Filed Under:Risk Management, Loss Control

3 InsurTech updates to the underwriting process

Is automation the future of all underwriting functions?

InsurTech startups are spurring innovation in the underwriting process. (Photo: iStock)
InsurTech startups are spurring innovation in the underwriting process. (Photo: iStock)

Insurance executives such as Andy Rear with Munich Re now embrace the power of technology to improve policies and services.

Related: When worlds collide: Insurers and InsurTech

Underwriting, Rear says in the new Quarterly InsurTech Briefing from Willis Towers Watson Securities (Willis Re) and CB Insights, is one of the most pivotal points along the insurance supply chain where automation can make an impact.

“Because all of our underwriting is automated, we can see how people interact with the webscreen,” says Rear, who is chief executive of Digital Partners, Munich Re’s venture partnership division. “We can see if questions cause them problems; and we can see where we have high drop-out rates so we can think about amending our products or underwriting. As a result of what we saw, we implemented some technology improvements to speed up the quoting process.”

InsurTech experts foresee underwriting processes becoming faster and more efficient as insurers uncover new ways to procure and apply complex data analytics.

Related: 3 best practices for collaborating with InsurTech startups

Continue on for a survey of three ways that technology and InsurTech startups are spurring innovation in the underwriting process.

Predictive modeling is one type of automated technology that can support underwriting. (Photo: iStock)

Predictive modeling is one type of automated technology that can support underwriting. (Photo: iStock)

No. 3: Simplified, streamlined policies


The inaugural Willis Re briefing pinpoints small business insurance as one arena where underwriting can more easily undergo automation than some other limbs of the insurance industry tree.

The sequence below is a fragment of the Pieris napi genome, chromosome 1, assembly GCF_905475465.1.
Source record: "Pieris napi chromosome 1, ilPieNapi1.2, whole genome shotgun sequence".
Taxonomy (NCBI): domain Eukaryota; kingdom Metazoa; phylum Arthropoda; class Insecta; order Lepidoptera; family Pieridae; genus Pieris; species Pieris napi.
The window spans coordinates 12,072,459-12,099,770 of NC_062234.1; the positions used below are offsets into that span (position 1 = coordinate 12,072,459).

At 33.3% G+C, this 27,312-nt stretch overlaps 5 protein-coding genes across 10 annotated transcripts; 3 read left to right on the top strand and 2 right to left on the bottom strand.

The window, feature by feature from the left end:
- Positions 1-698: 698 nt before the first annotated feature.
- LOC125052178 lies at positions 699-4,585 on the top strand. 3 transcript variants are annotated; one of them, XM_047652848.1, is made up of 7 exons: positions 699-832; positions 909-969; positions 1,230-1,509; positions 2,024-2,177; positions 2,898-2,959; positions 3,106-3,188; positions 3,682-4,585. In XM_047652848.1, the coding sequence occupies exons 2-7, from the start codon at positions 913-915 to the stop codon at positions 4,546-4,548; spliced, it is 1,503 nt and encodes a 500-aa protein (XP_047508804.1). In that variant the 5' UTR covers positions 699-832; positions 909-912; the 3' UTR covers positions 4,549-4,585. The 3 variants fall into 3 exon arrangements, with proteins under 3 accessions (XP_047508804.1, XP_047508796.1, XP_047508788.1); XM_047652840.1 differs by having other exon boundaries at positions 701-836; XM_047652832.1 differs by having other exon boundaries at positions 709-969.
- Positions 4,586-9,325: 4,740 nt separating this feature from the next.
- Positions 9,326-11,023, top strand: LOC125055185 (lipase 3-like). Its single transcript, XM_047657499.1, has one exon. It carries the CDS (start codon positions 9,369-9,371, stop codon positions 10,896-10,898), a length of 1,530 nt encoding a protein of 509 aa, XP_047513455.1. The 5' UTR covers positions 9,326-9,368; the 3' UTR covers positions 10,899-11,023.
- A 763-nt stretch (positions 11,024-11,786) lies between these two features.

Researchers point to Next Insurance, which has raised $38.1 million in venture capital funding, as an example of an insurer that’s making smart partnerships to meet the growing need for innovative small business insurance products. “Products are simple to select and tailored based on deep understanding of the industry,” says the Willis Re briefing.

Next Insurance has partnerships with Munich Re, which is also a major investor in the company, along with Ribbit Capital, TLV Partners and Zeev Ventures.

Related: InsurTech funding dips (for now) as startups market new wares

No. 2: Enhanced mobile functionality


A better, stronger mobile application
is part of what enabled the San Francisco-based InsurTech company Trov to reportedly raise a total of $85 million in venture capital funds. The company offers the ability to insure individual possessions using its smartphone app. Policyholders can initiate coverage or change that coverage through the app.

The service launched in Australia and the U.K. with plans to expand in the U.S. this year.

"Trov’s early success in Australia and UK is demonstrating that modern consumers want a new way to protect their things,” founder and CEO Scott Walchek said in a recent press release about a successful round of Series D fundraising. “With the additional capital and extensive partnerships, soon millions of people around the world will be empowered to protect the things that enhance their lives whenever and however they want."

Some consumers are willing to provide an insurer with their own data tracker insights if it means better insurance services. (Photo: iStock)

Some consumers are willing to provide an insurer with their own data tracker insights if it means better insurance services. (Photo: iStock)

No. 1: Smarter data collection and analysis


Insurance industry technologists
argue that the difference between a modernized insurer and one stuck in the last century is the ability is procure the right data at the right time.

Consider Pillar Technologies, an emerging construction company risk management company based in New York City that makes use of digital jobsite sensors that can monitor such dangers as fire, humidity or mold. The technology was conceived to provide the exact data and analysis necessary to help mitigate damage and reduce claims.

"Construction sites are dangerous places and accidents are costly," Alex Schwarzkopf, one of the founders of Pillar Technologies, said in a July 2016 press release about the company securing $425,000 in seed funding. "Our advanced sensor-based technology benefits general contractors, insurance companies and building owners alike by significantly reducing risk and more accurately predicting damage from destructive environmental conditions."

See also:

Meet 6 entrepreneurs with innovative InsurTech products

3 reasons startup entrepreneurs love InsurTech

Insurance 2017: Priorities for innovation, automation and transformation

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